2. Bottom-Up testing using unit tests within Asterisk
  3. Top-Down testing using an external test suite
  4. Tests running constantly using a continuous integration framework

While this isn’t automated testing, it is too valuable not to mention. One of the most effective ways of finding bugs in code is by peer code review. We see this more and more as we continue to increase our usage of ReviewBoard for peer review before changes are merged. It’s rare that a change goes in as the first proposed patch that goes on ReviewBoard. While it has never been a hard rule, it is strongly encouraged that every committer to seek a sign-off from at least one other committer via ReviewBoard for _every_ non-trivial change.

For unit testing, we have a new API in Asterisk trunk for writing unit tests within the code. We’re up to 20 unit tests. Writing these tests has already found multiple bugs and running them continuously has caught one regression before it made it into a release.

See include/asterisk/test.h

The beginnings of an external test suite have been created. There is still design work to do, but hopefully it will begin to be populated with tests soon. In general, though, this will become a suite of tests that can use whatever external tools are necessary to verify Asterisk functionality. There is a README.txt that documents what is there so far.

$ svn co

On the continuous integration front, we have been using buildbot for a long time for doing compilation on various systems. It’s time that we extend our continuous integration approach to not only compile Asterisk, but also run regression tests. After evaluating some different options, Bamboo has been installed and configured for our use. So far, it is compiling all release branches of Asterisk. For Asterisk trunk, it is running all of the unit tests after every change to the code. The results of the tests are integrated into the application.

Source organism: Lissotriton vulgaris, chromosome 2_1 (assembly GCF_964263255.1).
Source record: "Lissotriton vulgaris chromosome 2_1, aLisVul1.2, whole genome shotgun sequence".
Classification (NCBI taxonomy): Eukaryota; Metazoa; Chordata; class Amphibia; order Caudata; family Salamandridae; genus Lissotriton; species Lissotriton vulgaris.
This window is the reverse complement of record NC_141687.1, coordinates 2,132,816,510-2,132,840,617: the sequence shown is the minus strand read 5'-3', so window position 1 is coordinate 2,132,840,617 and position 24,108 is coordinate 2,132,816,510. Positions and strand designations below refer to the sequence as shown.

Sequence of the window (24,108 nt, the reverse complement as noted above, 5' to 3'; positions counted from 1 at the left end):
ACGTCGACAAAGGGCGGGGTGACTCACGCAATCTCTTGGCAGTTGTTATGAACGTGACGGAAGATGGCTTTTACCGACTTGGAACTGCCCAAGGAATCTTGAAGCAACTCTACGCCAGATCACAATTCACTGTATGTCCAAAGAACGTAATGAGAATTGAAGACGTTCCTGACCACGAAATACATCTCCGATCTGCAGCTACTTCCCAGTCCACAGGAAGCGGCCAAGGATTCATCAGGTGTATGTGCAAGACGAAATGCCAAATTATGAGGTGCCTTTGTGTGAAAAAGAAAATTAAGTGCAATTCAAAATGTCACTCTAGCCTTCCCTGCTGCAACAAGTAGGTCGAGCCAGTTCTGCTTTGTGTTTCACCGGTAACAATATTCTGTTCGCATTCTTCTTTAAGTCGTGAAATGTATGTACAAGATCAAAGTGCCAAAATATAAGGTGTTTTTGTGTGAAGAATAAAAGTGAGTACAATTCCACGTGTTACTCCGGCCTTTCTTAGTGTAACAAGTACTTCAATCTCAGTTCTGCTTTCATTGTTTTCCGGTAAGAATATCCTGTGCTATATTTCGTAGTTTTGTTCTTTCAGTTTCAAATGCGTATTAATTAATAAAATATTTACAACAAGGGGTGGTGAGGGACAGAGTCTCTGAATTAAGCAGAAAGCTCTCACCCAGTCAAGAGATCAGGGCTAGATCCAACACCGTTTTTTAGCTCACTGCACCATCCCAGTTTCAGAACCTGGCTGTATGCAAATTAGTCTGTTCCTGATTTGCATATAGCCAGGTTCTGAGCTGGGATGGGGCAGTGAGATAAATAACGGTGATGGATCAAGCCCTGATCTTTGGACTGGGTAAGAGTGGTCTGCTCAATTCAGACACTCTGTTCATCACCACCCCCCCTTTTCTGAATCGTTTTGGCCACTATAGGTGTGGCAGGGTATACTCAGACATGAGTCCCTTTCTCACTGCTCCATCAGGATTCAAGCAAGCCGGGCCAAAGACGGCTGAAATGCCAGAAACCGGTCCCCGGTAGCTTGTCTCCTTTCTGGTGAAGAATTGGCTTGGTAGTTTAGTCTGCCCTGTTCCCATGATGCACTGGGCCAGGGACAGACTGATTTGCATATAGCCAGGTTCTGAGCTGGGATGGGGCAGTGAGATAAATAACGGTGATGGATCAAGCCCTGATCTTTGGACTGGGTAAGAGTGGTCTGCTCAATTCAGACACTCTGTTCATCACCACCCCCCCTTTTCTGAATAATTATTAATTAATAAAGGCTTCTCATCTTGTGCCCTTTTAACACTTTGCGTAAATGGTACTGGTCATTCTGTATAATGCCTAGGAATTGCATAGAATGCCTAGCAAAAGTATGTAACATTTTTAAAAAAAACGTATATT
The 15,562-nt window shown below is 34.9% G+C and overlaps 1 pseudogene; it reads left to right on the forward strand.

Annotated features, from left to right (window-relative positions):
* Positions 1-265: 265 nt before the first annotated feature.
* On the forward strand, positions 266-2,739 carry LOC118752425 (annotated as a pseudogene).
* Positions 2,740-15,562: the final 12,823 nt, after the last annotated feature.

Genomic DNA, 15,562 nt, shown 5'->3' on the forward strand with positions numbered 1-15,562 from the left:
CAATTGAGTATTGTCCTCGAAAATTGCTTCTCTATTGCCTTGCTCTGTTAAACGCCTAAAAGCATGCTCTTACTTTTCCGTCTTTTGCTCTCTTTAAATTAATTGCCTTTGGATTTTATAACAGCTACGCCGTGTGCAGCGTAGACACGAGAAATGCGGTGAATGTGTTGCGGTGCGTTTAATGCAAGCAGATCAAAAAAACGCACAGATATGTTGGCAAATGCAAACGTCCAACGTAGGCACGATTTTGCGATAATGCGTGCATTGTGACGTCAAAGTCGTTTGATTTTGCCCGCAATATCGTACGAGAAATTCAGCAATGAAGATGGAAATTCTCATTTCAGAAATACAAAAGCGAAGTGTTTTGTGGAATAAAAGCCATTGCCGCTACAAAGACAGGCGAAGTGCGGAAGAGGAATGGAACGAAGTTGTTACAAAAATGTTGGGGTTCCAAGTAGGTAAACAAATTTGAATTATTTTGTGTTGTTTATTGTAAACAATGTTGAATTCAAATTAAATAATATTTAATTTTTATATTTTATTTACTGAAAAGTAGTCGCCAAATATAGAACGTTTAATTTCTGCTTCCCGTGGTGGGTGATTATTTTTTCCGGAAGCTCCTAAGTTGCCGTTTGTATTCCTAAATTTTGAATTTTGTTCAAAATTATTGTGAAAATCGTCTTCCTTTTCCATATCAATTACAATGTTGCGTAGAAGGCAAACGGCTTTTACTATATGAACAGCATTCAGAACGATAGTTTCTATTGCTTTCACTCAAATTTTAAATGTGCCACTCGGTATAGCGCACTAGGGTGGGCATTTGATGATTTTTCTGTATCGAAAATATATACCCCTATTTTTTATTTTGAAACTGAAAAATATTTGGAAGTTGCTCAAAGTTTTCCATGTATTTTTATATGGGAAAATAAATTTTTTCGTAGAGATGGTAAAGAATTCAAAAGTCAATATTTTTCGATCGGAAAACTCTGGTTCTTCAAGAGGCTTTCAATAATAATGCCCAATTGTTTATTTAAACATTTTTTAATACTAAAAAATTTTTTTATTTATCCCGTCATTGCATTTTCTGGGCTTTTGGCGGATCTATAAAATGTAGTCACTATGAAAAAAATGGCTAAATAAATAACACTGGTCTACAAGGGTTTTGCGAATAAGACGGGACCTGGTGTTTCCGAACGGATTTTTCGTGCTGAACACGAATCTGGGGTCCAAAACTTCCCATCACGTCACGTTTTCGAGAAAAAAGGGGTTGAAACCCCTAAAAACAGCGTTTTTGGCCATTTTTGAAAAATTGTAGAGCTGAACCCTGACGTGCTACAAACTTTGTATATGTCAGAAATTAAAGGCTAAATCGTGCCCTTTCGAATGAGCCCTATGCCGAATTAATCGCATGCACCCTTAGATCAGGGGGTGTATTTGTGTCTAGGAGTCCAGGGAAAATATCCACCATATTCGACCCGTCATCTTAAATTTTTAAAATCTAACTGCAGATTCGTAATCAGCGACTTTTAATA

Bamboo – The Asterisk Project

The only build slave right now is Linux. This will be extended to other operating systems. If you would be interested in providing a build slave and assisting with its maintenance, please talk to me. We can configure up to 25 build slaves (“remote agents” in Bamboo terminology).

If you have commit access, you are strongly encouraged to sign up for an account on and associate your account with your svn username. That way, bamboo can notify you by email and/or jabber if there any problems associated with changes that you make.

As you work on changes to the Asterisk code, you should consider this approach to testing along side your development. If there is a unit test you could write to help prove your code works or prevent a bug from showing up again, then please write one! If there is an external test you could write to help verify some piece of functionality you are using continues to work precisely as expected, then let’s figure out how to get that into the test suite. This kind of testing not only prevents regressions but it also guarantees that expected behavior will remain intact across releases.

I am excited about what this effort can do for the quality of Asterisk in the long term, and I hope you are, too. I look forward to your feedback on the approach as well as participation in the development of our testing infrastructure.


Russell Bryant
Digium, Inc. | Engineering Manager, Open Source Software
445 Jan Davis Drive NW – Huntsville, AL 35806 – USA -=- -=-